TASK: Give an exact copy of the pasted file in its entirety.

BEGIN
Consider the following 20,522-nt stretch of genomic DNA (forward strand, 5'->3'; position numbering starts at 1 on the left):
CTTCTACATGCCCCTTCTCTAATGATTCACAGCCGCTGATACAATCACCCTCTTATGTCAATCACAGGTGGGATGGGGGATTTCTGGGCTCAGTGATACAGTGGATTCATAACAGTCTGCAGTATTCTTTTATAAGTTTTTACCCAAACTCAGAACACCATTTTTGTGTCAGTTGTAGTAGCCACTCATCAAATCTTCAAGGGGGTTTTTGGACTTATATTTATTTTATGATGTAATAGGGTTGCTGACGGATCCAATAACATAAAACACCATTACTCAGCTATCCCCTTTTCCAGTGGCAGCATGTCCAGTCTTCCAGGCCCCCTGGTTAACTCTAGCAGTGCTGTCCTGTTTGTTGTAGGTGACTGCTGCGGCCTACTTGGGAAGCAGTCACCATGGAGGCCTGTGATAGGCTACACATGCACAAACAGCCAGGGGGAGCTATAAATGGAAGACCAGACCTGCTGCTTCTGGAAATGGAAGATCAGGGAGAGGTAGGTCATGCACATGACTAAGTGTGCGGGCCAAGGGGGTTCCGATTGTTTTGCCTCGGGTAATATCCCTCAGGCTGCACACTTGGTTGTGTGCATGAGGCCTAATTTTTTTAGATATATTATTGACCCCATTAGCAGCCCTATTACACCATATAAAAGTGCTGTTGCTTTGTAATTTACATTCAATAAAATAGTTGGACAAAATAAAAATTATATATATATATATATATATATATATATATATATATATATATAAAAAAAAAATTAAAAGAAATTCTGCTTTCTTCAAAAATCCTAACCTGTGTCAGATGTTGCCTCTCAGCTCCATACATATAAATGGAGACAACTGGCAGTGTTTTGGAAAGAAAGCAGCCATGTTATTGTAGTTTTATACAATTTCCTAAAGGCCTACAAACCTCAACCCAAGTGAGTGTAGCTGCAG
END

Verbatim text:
Consider the following 20,522-nt stretch of genomic DNA (forward strand, 5'->3'; position numbering starts at 1 on the left):
CTTCTACATGCCCCTTCTCTAATGATTCACAGCCGCTGATACAATCACCCTCTTATGTCAATCACAGGTGGGATGGGGGATTTCTGGGCTCAGTGATACAGTGGATTCATAACAGTCTGCAGTATTCTTTTATAAGTTTTTACCCAAACTCAGAACACCATTTTTGTGTCAGTTGTAGTAGCCACTCATCAAATCTTCAAGGGGGTTTTTGGACTTATATTTATTTTATGATGTAATAGGGTTGCTGACGGATCCAATAACATAAAACACCATTACTCAGCTATCCCCTTTTCCAGTGGCAGCATGTCCAGTCTTCCAGGCCCCCTGGTTAACTCTAGCAGTGCTGTCCTGTTTGTTGTAGGTGACTGCTGCGGCCTACTTGGGAAGCAGTCACCATGGAGGCCTGTGATAGGCTACACATGCACAAACAGCCAGGGGGAGCTATAAATGGAAGACCAGACCTGCTGCTTCTGGAAATGGAAGATCAGGGAGAGGTAGGTCATGCACATGACTAAGTGTGCGGGCCAAGGGGGTTCCGATTGTTTTGCCTCGGGTAATATCCCTCAGGCTGCACACTTGGTTGTGTGCATGAGGCCTAATTTTTTTAGATATATTATTGACCCCATTAGCAGCCCTATTACACCATATAAAAGTGCTGTTGCTTTGTAATTTACATTCAATAAAATAGTTGGACAAAATAAAAATTATATATATATATATATATATATATATATATATATATATATATAAAAAAAAAATTAAAAGAAATTCTGCTTTCTTCAAAAATCCTAACCTGTGTCAGATGTTGCCTCTCAGCTCCATACATATAAATGGAGACAACTGGCAGTGTTTTGGAAAGAAAGCAGCCATGTTATTGTAGTTTTATACAATTTCCTAAAGGCCTACAAACCTCAACCCAAGTGAGTGTAGCTGCAG